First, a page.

Despite opening on July 25th to pretty positive reviews, and boasting a horror-movie (plus parody of same) hook and young, pretty cast, Baghead is already playing one 9pm show nightly at Cinema Village, and will be gone from theaters pretty soon. This is, I think, because everybody who would have seen this movie theatrically already saw it before it opened, at festivals and press screenings and via people they knew in the independent film community. Jay and Mark Duplass, the writer-directors, were lumped in with the everybody-hates-the-name-but-nobody-can-stop-using-it mumblecore movement of recent years, which is to say they make low-budget, improvisatory American independent movies about people a lot like (and often played by) themselves and their friends.
But here, with Baghead, the Duplass brothers and their cast quite literally kill off the mumblecore movement.
We open at a film festival, where the central quartet is watching an ass-looking, solipsistic indie movie called We Are Naked, which is a pretty spot-on parody of the tendency, among D.I.Y. filmmakers especially lately, to conflate self-exposure with honesty. Similarly, the post-screening director Q&A is a spot-on parody of the scene and its self-obsession. All anyone asks is “how much did it cost?” (and all the director can talk about is how truthful real life is), and Our Heroes, in between the standard mumblecore relationship-jostling and awkward evasions, are inspired to make a movie and star in it themselves, too.
So, up to someone’s uncle’s secluded cabin, to flirt and drink too much and write, as it turns out, a horror movie about a guy with a paper bag over his head. And as they flirt and drink and try to write said movie, they come to actually be menaced by a guy with a paper bag over his head. (Or is it just them, playing games with each other?) The narcissistic sexual roundelay is germane to both the horror and mumblecore genres (so too is nudity, gamely provided here as in LOL and Hannah Takes the Stairs by Greta Gerwig), as is a shaky, handheld camera that both apes on-the-fly verité texture and keeps the terror suggestively peripheral.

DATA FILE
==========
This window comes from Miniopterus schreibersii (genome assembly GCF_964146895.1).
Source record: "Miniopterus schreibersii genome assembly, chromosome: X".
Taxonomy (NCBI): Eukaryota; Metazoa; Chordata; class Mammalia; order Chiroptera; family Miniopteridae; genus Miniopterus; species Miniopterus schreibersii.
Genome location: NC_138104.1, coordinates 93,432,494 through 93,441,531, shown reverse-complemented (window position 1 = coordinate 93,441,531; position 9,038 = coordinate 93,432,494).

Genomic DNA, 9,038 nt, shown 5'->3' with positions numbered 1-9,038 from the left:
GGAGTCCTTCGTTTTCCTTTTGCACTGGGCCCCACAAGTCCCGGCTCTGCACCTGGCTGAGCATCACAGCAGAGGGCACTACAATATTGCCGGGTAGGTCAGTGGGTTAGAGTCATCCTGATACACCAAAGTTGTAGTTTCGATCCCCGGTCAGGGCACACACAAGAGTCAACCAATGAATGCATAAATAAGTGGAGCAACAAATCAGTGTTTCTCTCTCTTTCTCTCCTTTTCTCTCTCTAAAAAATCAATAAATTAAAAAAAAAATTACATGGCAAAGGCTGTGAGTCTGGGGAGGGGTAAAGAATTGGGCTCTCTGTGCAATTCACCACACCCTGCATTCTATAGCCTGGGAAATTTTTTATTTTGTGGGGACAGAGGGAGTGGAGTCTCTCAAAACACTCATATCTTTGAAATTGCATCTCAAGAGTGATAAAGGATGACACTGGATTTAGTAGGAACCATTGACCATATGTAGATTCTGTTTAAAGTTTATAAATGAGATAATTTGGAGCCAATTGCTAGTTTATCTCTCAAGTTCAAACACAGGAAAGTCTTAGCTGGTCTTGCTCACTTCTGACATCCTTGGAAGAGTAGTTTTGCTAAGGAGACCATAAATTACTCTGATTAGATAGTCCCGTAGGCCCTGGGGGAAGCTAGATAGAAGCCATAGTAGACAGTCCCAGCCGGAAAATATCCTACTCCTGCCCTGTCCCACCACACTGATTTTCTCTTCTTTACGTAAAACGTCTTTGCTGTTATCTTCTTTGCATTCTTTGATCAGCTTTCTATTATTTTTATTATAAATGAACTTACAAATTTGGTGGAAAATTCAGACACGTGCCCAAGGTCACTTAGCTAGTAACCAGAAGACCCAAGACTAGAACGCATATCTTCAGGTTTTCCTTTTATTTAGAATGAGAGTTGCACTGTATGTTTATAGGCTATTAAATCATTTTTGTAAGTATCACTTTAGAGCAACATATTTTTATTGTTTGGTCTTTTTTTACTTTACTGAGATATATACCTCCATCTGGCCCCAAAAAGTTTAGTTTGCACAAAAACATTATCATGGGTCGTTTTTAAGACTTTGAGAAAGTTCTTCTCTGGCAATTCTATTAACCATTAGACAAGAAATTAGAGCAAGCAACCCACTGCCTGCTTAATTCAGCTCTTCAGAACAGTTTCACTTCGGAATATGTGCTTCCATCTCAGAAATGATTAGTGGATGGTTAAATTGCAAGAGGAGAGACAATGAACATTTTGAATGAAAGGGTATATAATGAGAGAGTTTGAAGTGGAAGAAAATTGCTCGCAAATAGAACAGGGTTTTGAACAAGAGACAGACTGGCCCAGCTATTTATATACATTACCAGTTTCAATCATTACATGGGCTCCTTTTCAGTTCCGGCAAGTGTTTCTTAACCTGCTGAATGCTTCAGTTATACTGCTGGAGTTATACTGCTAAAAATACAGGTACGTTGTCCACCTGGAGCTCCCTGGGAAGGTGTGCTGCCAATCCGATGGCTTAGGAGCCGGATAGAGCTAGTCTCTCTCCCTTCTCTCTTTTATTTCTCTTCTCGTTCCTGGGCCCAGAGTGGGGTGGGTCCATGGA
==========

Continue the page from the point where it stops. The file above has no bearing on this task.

What Baghead is getting at, we discover in the final twist when the source of the menace is revealed, is the absurd self-centeredness, and occasionally serious consequence of blithely thinking that your art and your life are the same thing. Without giving too much away, the ending creates a very specific reductio ad absurdium of mumblecore’s privileging of everyday life and experience as the true truth of art — this is what happens if you think it’s all about you, is the message.
The final scene, too, where a guy continues to call his unrequited crush his “movie girlfriend” is kind of sad, as he’s still self-deluding trying to use a mumblecore-type independent film as a vehicle for the kind of satisfactions he’s incapable of working out in life. This genre has often been criticized (sometimes fairly, sometimes not) as insular, navel-gazing group of films, but Baghead‘s appeal — to a much wider audience than has seen it — is that it recognizes more than its characters do the necessity of movies that go beyond the self.